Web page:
Sadly, the message we take from Sarah, Bridget, Ally, Elaine and Oprah is that life is not about joy, purpose, and fulfilling the lives God intended for us. It's about...trauma management.

What a message. Basically, what these women are saying is that life is so painful and so awful that it is something to be survived rather than enjoyed.

Well, I'm here to suggest to you that the awfulness and the pain of life that all these women talk about, whine about and make lame jokes about is the result of waywardness. It's the result of following a way of life that is not the way at all, even though they're so convinced it is. Contrary to popular and ignorant opinion, such pain, such awfulness, such trauma does not come from God. It comes instead as the direct result of living contrary to the rules of life, of living contrary to true female nature and from straying far from God. It comes, perversely, from believing that the cause of much of our pain-feminism--is our solution. Talk about dysfunctional!

We are here tonight in celebration of the twentieth anniversary of the papacy of John Paul II. What an inspired pope he has been. And what a man! During his reign, we have seen the disintegrating parchment of communism collapse--due in no small part to his grace, his wisdom and his understanding of the real enemy underlying that most dysfunctional of world views.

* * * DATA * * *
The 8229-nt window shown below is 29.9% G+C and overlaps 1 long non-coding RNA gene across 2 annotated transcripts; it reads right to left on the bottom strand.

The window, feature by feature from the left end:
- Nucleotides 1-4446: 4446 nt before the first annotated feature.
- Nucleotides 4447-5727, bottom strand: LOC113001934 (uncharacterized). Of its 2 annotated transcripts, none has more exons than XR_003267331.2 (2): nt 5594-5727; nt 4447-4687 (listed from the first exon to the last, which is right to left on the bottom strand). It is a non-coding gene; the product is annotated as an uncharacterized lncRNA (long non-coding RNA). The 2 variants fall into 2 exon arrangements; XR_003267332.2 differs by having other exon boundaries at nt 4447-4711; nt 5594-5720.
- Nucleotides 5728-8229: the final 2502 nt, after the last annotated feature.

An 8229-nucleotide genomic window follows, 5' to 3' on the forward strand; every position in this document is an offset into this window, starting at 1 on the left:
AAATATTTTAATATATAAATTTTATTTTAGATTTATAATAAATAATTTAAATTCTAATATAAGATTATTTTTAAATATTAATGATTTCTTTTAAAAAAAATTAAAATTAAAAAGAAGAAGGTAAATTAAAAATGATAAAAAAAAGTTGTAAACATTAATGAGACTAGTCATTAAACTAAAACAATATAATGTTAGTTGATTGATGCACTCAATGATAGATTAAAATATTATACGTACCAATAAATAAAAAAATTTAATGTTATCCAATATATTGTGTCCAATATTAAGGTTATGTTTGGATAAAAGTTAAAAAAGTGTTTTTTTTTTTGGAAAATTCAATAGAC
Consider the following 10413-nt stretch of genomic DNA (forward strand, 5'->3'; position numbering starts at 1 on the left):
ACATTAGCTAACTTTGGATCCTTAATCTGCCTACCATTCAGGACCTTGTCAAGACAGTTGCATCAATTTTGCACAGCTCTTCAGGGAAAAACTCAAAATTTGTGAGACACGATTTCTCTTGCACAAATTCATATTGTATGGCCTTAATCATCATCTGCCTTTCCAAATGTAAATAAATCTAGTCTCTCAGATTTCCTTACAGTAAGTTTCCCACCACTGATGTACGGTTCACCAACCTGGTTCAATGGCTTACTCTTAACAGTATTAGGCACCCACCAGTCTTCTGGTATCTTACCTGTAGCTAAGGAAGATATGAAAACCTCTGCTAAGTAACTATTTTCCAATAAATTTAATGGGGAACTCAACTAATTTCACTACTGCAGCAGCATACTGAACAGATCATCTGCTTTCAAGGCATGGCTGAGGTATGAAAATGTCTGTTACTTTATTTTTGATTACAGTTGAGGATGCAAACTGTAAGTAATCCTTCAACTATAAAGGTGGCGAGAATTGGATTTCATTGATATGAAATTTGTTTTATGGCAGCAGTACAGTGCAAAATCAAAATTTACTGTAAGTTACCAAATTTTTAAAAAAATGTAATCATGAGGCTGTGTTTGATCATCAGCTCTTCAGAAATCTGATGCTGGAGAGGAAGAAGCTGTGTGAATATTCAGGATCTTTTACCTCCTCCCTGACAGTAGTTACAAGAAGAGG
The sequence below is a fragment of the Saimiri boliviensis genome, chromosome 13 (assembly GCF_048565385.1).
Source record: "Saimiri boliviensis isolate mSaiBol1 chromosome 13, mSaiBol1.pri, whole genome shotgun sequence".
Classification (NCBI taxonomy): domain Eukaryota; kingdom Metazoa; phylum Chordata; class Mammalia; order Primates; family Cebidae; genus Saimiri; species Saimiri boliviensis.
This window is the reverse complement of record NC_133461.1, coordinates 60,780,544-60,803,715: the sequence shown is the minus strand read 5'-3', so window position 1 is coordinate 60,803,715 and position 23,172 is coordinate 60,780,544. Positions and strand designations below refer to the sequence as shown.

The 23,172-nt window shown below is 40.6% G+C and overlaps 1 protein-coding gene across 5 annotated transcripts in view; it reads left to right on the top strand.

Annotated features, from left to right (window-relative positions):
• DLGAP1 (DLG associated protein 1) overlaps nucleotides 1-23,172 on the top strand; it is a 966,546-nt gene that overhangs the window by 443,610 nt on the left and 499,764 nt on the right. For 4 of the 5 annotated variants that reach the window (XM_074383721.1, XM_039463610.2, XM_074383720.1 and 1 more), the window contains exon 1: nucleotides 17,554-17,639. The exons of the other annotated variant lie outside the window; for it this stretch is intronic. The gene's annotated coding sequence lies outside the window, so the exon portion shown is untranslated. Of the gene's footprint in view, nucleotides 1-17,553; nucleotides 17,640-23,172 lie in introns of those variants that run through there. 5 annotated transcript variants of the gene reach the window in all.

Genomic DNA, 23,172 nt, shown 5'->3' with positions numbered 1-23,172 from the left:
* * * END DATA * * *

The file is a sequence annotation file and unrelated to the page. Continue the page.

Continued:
We have also seen him stand firm against an onslaught of feminist demands including the demand for women priests and a demand for a relaxation of the Church's teaching against contraception. He has stood firm because he cannot do otherwise. He cannot turn a lie into truth. What this pope has understood--and most of the world has not, including therapists who merely support contemporary waywardness--is the true nature of male/female relationships.

His Holiness writes: "The media have conditioned society to listen to what it wants to hear. An even worse situation occurs when theologians and, especially moralists, ally themselves with the media, which obviously pay a great deal of attention to what they have to say when it opposes 'sound doctrine'."

The Pope doesn't preach against contraception because he's a cantankerous old man who doesn't know what he's talking about. No. He has understood that yearning and sexual satisfaction most people crave has its natural expression and fulfillment in children. He understands that contraception thwarts rather than enhances the sexual act which is emotionally secure only in marriage.